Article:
You may remember that I’m not a big fan of Illumination Entertainment’s films, so far, and I especially didn’t care for their shameless Toy Story clone (rip-off), The Secret Life of Pets. The lack of originality in that film was borderline insulting and, combined with the lackluster Despicable Me series, didn’t fill me with much hope for Sing. The trailers for Sing have been unquestionably entertaining and amusing, but they’ve also stayed mostly focused on the auditions, much as the marketing for The Secret Life of Pets focused almost entirely on the one scene where the pets let loose after their owners leave for the day, leaving me to wonder if the rest of Sing would have anything else worthwhile to offer. Still, I’m always open to giving a movie a chance and that’s what I did, today.
As the film begins, and then proceeds beyond the much-hyped auditions, it’s a bit of a mixed bag. Unlike Pets, Sing contains a unique story (at least for an animated film), so it automatically gets a boost for that, alone. It might have been a little more timely before “American Idol” was removed from the air (though some of its pretenders to the throne still persist), but I won’t fault Illumination too much for being slightly behind the times. A fresh film idea is a fresh film idea.
The storytelling is kept simple, with each of the principles being introduced, one-by-one. Each of them has their own story and character arc that then merge with the others via the singing competition. None of them are fleshed out to the degree that we’re accustomed to from Illumination’s top competitors in the world of animated cinema, but the trade off is that we get a group of characters who are put on level playing ground, with no real idea how it’s going to play out at the end. That’s a good thing and animated films, in general, have gotten less predictable in recent years. Sing is no exception.
Where the film doesn’t rise above previous efforts by Illumination is in its humor and dialogue. I half-chuckled perhaps twice throughout the entirety of the film, which is every bit as devoid of wit and comedic timing as its Illumination predecessors (though I enjoyed the J-Pop foxes). The studio almost entirely aims its humor at children (or adults with childlike sensibilities and mentalities), abandoning the parents and film lovers in the crowd through a series of slapstick attempts and an abundance of toilet humor. Until Illumination fixes this, they’ll continue to make money while falling short of taking home any awards.
The characters also have very little of interest to say. They’re most interesting when singing, which is also when – in all but one case – they’re spouting words not written by the filmmakers. It’s not the content of their message, but the uninspired delivery of it. The voice actors are a talented and capable bunch, but they can only work with what they’re given. In fact, it’s the cast that injects the material with enough life to keep it interesting. Even the kids in the crowd that I saw the film with weren’t laughing at the “jokes” but they also never grew restless. That’s due to a combination of the animation and the voice acting.
Speaking of the animation, it’s strong, but not Disney/Pixar quality. Disney Animation Studios’ animated models, in particular, have gotten to the point that they act better than many real people. Illumination isn’t yet at that level. But it’s good enough and the designs are beautiful with plenty of texture and eye appeal.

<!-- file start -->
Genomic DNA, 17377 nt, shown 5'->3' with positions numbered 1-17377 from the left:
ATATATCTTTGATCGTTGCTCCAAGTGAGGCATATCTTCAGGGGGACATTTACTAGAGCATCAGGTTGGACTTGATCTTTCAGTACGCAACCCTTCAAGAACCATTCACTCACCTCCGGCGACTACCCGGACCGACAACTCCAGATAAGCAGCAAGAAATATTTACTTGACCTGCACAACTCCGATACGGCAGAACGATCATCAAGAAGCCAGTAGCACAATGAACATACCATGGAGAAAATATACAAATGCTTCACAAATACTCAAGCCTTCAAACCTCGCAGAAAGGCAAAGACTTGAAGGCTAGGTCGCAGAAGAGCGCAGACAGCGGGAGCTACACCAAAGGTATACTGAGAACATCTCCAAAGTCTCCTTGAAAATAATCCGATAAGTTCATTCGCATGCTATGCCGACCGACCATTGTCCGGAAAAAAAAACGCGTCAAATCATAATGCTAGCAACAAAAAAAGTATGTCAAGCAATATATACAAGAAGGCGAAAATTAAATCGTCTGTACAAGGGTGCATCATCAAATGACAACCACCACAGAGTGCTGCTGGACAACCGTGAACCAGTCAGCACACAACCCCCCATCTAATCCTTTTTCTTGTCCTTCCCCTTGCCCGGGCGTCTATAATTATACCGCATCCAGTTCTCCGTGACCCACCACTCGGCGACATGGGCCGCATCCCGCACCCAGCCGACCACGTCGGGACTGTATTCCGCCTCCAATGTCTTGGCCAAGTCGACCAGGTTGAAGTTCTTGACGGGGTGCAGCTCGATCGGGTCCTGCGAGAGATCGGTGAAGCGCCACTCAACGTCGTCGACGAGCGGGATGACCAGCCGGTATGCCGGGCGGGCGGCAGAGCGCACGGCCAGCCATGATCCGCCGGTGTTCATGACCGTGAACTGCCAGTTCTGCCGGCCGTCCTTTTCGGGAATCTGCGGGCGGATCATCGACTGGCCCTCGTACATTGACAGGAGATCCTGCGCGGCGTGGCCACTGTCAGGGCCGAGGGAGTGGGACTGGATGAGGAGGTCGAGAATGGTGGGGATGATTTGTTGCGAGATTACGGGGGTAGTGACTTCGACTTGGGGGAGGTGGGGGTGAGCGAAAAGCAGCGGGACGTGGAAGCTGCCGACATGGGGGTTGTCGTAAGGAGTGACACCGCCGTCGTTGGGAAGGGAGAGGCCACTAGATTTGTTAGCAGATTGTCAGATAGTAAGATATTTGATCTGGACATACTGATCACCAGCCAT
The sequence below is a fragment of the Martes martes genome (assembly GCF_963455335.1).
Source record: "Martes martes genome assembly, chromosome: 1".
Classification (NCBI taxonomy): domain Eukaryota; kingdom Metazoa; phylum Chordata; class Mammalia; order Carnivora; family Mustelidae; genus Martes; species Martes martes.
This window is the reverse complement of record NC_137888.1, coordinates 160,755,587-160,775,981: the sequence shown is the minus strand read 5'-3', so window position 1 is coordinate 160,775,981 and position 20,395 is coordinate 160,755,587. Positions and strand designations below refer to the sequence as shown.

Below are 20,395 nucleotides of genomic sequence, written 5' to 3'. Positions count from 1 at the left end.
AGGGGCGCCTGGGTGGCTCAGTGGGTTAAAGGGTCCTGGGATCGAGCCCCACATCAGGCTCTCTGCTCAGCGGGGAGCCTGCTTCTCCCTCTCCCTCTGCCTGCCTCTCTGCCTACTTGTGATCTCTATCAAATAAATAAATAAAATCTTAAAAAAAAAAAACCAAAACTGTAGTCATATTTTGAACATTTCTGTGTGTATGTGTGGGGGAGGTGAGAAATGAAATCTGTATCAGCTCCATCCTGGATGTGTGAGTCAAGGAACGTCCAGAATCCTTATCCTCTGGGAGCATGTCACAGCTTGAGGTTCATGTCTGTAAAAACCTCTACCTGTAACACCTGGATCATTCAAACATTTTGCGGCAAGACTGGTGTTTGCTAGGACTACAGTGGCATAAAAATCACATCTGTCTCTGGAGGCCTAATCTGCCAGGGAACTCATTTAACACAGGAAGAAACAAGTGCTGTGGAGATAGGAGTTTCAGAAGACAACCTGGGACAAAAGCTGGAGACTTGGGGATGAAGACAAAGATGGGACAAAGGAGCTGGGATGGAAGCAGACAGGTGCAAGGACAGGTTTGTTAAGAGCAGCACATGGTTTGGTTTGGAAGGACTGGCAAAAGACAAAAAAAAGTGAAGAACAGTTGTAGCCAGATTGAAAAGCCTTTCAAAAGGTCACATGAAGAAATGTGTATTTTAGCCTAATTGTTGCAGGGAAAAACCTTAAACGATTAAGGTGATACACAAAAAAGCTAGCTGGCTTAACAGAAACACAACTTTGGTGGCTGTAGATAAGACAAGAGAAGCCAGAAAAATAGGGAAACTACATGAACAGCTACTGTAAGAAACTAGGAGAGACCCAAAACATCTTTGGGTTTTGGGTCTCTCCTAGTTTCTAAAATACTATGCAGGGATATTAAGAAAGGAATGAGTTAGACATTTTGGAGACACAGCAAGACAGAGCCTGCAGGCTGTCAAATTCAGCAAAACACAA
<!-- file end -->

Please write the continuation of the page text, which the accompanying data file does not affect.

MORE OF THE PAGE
The music is a lot of fun and there’s a good mix of newer tunes and classics from years gone by. The film builds to the final competitive performance but – without going into detail – it takes a turn that I wasn’t expecting. This is of course good in the sense that, again, it was unpredictable. But it’s also used as an excuse to – in a way – bail on the original premise of the film. This is frustrating as a film should always deliver on its promises and it could have coveyed a nice message along the way. But, as the film was playing out, I was wondering how a winner would be chosen and the others – all likable – would be designated “losers”. Well, the director/writer Garth Jennings had a plan for it, though I prefer to call it a “cop out”.
At this point, I was starting to turn on the film. It had been enjoyable enough – and certainly loads better than Pets, but it was beginning to feel like another example of Illumination failing to deliver. But then the characters started rolling out their final performances. Having each chosen a song of personal empowerment, based on their own individual story arcs, the climax delivers an emotionally satisfying and resonant conclusion, despite the sleight-of-hand bait-and-switch tactic that Jennings pulls over on the viewer. I can’t entirely decide if it’s a fair exchange, but I can say that, ultimately, I was happy with the end result.
In totality, Sing is an entertaining little film with some strong messages of confidence and perseverance. The execution isn’t as masterful as films coming from other studios – at most, it’s the fifth-best animated film of the year – but it’s easily Illumination’s best film, so far, even if it won’t likely approach the box office success of the far-lesser Despicable Me. Seeing the endearing characters learn about themselves by way of the singing competition was certainly satisfying and will hopefully steer some kids out there towards the arts as a form of expression and an extracurricular activity. If you’re down for an animated family film, you could do much worse than Sing.
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